Here’s a sample DPA statement that I wrote a few years ago in conjunction with a DPA / FOI lawyer:
Delegate lists and Data Protection
Under the Data Protection Act delegates need to be given the opportunity to opt in/out of a list of delegates, if it is to be issued to a third party. If participants are not given the chance to opt in/out you cannot assume that it’s OK to disseminate their information.
If a delegate list is to be produced, an opt in/out tick box needs to be incorporated into the booking form, with words similar to:
‘I agree that the event organisers may pass on my details to other registered delegates for this event and am aware that I may be contacted about future [your organisation name] events. I agree that the organisers may pass on my details to any third party.’
If all Data Protection requirements are met (i.e. delegates are made aware that their information may be shared with third parties and they are given the opportunity to opt in/opt out of this) it is simply a matter for [your organisation name] to decide whether we share the information with others.
If Data Protection requirements are not met The Freedom of Information Act (FOI) should not override a delegates’ right to privacy.
Section 40 of FOI states: http://www.ico.gov.uk/documentUploads/AG%201%20personal%20info.pdf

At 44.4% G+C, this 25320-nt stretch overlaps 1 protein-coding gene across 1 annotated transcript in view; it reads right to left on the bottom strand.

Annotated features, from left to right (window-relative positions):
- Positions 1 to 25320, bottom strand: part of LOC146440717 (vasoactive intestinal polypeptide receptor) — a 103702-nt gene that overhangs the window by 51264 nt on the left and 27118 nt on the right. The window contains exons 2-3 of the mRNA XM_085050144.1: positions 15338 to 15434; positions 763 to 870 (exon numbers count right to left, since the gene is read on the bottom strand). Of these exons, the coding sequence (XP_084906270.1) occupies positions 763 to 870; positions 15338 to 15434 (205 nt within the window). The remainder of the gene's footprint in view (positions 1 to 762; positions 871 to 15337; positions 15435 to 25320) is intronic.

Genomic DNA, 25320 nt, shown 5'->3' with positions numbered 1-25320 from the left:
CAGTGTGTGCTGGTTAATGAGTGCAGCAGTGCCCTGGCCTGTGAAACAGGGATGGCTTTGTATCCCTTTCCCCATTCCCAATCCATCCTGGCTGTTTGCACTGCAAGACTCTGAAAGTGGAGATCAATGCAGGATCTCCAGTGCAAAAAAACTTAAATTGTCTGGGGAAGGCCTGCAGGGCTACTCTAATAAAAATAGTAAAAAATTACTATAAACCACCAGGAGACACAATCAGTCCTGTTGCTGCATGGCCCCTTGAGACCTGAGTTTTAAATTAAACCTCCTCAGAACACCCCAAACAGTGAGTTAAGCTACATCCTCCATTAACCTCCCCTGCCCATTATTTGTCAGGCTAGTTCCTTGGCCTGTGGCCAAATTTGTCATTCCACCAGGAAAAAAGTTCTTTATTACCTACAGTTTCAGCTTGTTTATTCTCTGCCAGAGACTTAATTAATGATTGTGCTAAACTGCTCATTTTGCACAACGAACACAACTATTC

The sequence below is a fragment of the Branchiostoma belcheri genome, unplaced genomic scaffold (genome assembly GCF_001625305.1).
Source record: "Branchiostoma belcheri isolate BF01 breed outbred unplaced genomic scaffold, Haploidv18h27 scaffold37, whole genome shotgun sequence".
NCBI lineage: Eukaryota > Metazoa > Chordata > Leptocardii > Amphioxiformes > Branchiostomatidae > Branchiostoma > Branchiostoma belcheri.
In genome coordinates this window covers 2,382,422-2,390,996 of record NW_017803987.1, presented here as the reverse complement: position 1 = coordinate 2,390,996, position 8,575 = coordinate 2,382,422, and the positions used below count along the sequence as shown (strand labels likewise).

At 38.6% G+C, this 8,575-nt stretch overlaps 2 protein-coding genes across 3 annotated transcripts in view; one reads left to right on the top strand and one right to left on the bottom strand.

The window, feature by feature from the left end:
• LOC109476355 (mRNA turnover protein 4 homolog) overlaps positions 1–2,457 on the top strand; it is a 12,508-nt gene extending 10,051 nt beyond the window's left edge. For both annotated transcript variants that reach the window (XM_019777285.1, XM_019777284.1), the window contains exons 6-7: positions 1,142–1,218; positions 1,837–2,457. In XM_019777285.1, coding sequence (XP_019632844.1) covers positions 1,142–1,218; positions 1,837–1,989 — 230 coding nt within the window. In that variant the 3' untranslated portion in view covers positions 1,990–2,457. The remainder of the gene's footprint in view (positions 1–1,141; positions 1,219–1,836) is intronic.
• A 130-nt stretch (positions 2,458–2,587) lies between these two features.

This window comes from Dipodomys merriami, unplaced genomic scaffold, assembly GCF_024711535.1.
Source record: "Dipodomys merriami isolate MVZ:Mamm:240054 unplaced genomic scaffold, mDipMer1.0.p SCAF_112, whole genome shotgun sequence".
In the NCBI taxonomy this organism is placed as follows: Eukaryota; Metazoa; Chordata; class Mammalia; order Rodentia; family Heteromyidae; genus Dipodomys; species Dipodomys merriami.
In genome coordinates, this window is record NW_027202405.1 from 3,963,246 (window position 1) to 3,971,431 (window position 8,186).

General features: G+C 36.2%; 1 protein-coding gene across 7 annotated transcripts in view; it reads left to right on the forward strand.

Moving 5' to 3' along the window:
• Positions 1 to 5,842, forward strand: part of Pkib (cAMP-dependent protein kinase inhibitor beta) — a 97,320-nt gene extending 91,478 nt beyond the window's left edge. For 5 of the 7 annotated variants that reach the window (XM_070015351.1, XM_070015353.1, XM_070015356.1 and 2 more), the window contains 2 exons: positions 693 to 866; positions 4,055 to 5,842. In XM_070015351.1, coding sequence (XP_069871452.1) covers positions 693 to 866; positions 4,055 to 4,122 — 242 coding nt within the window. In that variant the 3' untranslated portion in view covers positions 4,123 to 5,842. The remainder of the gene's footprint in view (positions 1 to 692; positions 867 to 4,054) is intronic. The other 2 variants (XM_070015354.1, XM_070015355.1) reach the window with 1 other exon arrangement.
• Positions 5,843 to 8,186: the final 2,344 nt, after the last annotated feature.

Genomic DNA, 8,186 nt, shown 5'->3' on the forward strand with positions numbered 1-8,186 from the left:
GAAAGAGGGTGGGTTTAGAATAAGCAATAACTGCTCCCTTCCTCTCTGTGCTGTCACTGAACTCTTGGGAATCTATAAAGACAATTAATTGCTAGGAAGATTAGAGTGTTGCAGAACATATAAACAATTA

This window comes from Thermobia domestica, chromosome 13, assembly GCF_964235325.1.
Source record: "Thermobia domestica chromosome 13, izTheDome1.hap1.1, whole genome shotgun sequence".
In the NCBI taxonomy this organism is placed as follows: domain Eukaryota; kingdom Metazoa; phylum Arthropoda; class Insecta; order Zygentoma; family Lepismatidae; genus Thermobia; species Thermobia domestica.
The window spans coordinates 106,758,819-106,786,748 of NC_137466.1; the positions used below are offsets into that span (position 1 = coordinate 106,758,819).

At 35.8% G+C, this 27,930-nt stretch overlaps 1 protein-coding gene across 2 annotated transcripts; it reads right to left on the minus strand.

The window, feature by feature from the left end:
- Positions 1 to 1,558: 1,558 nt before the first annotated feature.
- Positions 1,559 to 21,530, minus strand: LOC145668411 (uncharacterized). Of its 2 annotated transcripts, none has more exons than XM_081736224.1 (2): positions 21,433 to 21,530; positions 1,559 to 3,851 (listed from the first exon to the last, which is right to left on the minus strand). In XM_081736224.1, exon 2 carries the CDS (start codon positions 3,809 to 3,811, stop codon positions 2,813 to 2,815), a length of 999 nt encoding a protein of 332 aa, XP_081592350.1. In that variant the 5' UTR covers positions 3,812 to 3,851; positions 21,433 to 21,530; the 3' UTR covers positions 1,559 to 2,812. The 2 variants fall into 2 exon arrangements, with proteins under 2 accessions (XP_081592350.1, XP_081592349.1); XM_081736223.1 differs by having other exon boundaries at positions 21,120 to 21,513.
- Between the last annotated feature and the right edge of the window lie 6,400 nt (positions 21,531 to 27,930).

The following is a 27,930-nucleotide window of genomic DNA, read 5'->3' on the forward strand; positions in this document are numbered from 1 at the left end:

“If the personal data is about someone other than the applicant, there is an exemption if disclosure would breach any of the Data Protection Principles. (This is the main issue explored in this guidance.) There are also some special rules to be applied in cases where the personal data is about someone who has formally objected to their disclosure. The term, “third party data,” is used to describe personal information about someone other than the applicant. “
“The term “personal data” is defined in the Data Protection Act, as amended by the Freedom of Information Act. “Personal data” is information about a living individual from which that individual can be identified. It may take any of the following forms:
• Computer input documents;
• Information processed by computer or other equipment (e.g. CCTV);
• Information in medical, social work, local authority housing or school pupil records;
• Information in some sorts of structured manual records;
• Unstructured personal information held in manual form by a public authority. “
If however Data Protection requirements have been met and necessary consent has been given then we have an obligation under FOI to provide these details to a third party if they are requested.
As a rule of thumb, [your organisation name] Events Team will not include an opt in/out option on bookings forms, unless otherwise requested by Event Commissioners. This will allow us to ensure that delegates’ details remain protected in the vast majority of cases. In the unlikely event that a request is received under FOI where Data Protection requirements have been adhered to, the Events Team will seek the appropriate advice from the [your organisation name] Legal Team.
All of the systems and processes used, designed and created by Kent House for our clients are designed to store and manage the information that cleints need to keep on their users securely, whether it be for event management or as part of a database.
If you have any queries regarding our Products and Services and how they can help you to be DPA compliant for your events delivery, please feel free to contact us at email@example.com or 0845 638 0700.